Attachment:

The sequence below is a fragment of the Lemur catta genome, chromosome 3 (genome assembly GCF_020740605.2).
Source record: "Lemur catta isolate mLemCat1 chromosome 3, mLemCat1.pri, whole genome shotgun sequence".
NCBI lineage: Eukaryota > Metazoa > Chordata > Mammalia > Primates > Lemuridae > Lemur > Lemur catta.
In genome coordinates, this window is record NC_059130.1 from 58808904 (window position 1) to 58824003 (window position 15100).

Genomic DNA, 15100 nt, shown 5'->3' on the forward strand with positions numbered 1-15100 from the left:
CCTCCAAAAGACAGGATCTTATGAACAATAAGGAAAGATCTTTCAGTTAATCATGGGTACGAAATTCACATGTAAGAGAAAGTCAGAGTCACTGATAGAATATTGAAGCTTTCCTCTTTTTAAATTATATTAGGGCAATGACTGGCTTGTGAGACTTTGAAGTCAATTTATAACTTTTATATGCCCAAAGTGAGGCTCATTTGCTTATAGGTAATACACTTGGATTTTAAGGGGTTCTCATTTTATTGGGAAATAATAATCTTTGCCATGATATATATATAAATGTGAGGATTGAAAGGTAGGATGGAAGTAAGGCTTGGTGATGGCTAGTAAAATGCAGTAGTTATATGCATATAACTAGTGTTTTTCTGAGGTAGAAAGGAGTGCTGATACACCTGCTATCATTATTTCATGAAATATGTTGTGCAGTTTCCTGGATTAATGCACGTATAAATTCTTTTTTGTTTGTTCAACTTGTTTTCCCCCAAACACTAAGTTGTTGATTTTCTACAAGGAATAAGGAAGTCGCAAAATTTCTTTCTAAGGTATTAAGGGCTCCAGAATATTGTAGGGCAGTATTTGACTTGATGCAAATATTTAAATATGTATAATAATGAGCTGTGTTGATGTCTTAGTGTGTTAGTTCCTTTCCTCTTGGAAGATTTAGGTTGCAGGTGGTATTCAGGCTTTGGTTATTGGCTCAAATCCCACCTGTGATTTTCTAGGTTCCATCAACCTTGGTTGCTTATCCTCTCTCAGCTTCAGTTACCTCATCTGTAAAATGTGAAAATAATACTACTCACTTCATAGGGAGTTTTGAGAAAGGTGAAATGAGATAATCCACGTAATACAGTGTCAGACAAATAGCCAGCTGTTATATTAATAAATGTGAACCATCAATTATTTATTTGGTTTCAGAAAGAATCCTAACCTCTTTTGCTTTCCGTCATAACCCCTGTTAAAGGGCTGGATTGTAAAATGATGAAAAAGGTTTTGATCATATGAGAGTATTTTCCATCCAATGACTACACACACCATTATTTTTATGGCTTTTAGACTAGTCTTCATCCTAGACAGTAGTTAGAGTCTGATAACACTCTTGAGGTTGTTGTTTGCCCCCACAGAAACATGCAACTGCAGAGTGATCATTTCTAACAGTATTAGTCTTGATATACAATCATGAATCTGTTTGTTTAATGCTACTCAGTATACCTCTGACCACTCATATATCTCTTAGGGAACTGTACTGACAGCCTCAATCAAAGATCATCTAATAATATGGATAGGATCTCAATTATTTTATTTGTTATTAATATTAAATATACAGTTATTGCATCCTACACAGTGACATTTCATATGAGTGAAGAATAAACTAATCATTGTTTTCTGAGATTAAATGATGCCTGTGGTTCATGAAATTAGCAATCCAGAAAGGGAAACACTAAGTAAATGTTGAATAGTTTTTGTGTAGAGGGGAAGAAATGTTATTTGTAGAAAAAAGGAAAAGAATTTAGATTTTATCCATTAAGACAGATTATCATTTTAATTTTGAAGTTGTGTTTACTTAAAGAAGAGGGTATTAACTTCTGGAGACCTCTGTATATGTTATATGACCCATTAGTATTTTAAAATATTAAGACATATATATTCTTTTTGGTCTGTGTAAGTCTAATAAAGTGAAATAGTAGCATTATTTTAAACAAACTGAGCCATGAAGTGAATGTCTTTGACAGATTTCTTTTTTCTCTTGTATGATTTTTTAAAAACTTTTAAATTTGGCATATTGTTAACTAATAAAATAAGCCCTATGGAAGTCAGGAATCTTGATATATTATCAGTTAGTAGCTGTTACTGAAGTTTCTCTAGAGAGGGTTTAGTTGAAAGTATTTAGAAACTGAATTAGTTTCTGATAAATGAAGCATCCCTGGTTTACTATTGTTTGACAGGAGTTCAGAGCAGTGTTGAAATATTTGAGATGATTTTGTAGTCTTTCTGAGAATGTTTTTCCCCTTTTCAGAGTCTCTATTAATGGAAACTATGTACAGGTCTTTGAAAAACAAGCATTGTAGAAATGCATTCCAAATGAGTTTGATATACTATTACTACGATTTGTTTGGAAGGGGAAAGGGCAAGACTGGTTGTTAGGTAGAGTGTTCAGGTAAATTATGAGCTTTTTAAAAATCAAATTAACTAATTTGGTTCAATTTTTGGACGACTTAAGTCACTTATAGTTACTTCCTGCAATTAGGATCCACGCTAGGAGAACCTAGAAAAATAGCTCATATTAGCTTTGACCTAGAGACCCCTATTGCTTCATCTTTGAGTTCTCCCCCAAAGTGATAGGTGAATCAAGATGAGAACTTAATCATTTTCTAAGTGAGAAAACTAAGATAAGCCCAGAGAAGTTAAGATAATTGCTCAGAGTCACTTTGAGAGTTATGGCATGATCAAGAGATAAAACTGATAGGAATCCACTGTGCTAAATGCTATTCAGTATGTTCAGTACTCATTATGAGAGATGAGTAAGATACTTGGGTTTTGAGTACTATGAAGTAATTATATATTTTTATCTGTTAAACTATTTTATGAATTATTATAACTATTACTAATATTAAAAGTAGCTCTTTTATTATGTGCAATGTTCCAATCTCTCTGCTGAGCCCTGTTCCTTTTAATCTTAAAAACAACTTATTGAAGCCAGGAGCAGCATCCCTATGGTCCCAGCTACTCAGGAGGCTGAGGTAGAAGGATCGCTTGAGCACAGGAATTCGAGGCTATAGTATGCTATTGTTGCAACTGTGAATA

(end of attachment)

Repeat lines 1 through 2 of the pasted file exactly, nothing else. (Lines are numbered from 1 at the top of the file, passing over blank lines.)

The sequence below is a fragment of the Lemur catta genome, chromosome 3 (genome assembly GCF_020740605.2).
Source record: "Lemur catta isolate mLemCat1 chromosome 3, mLemCat1.pri, whole genome shotgun sequence".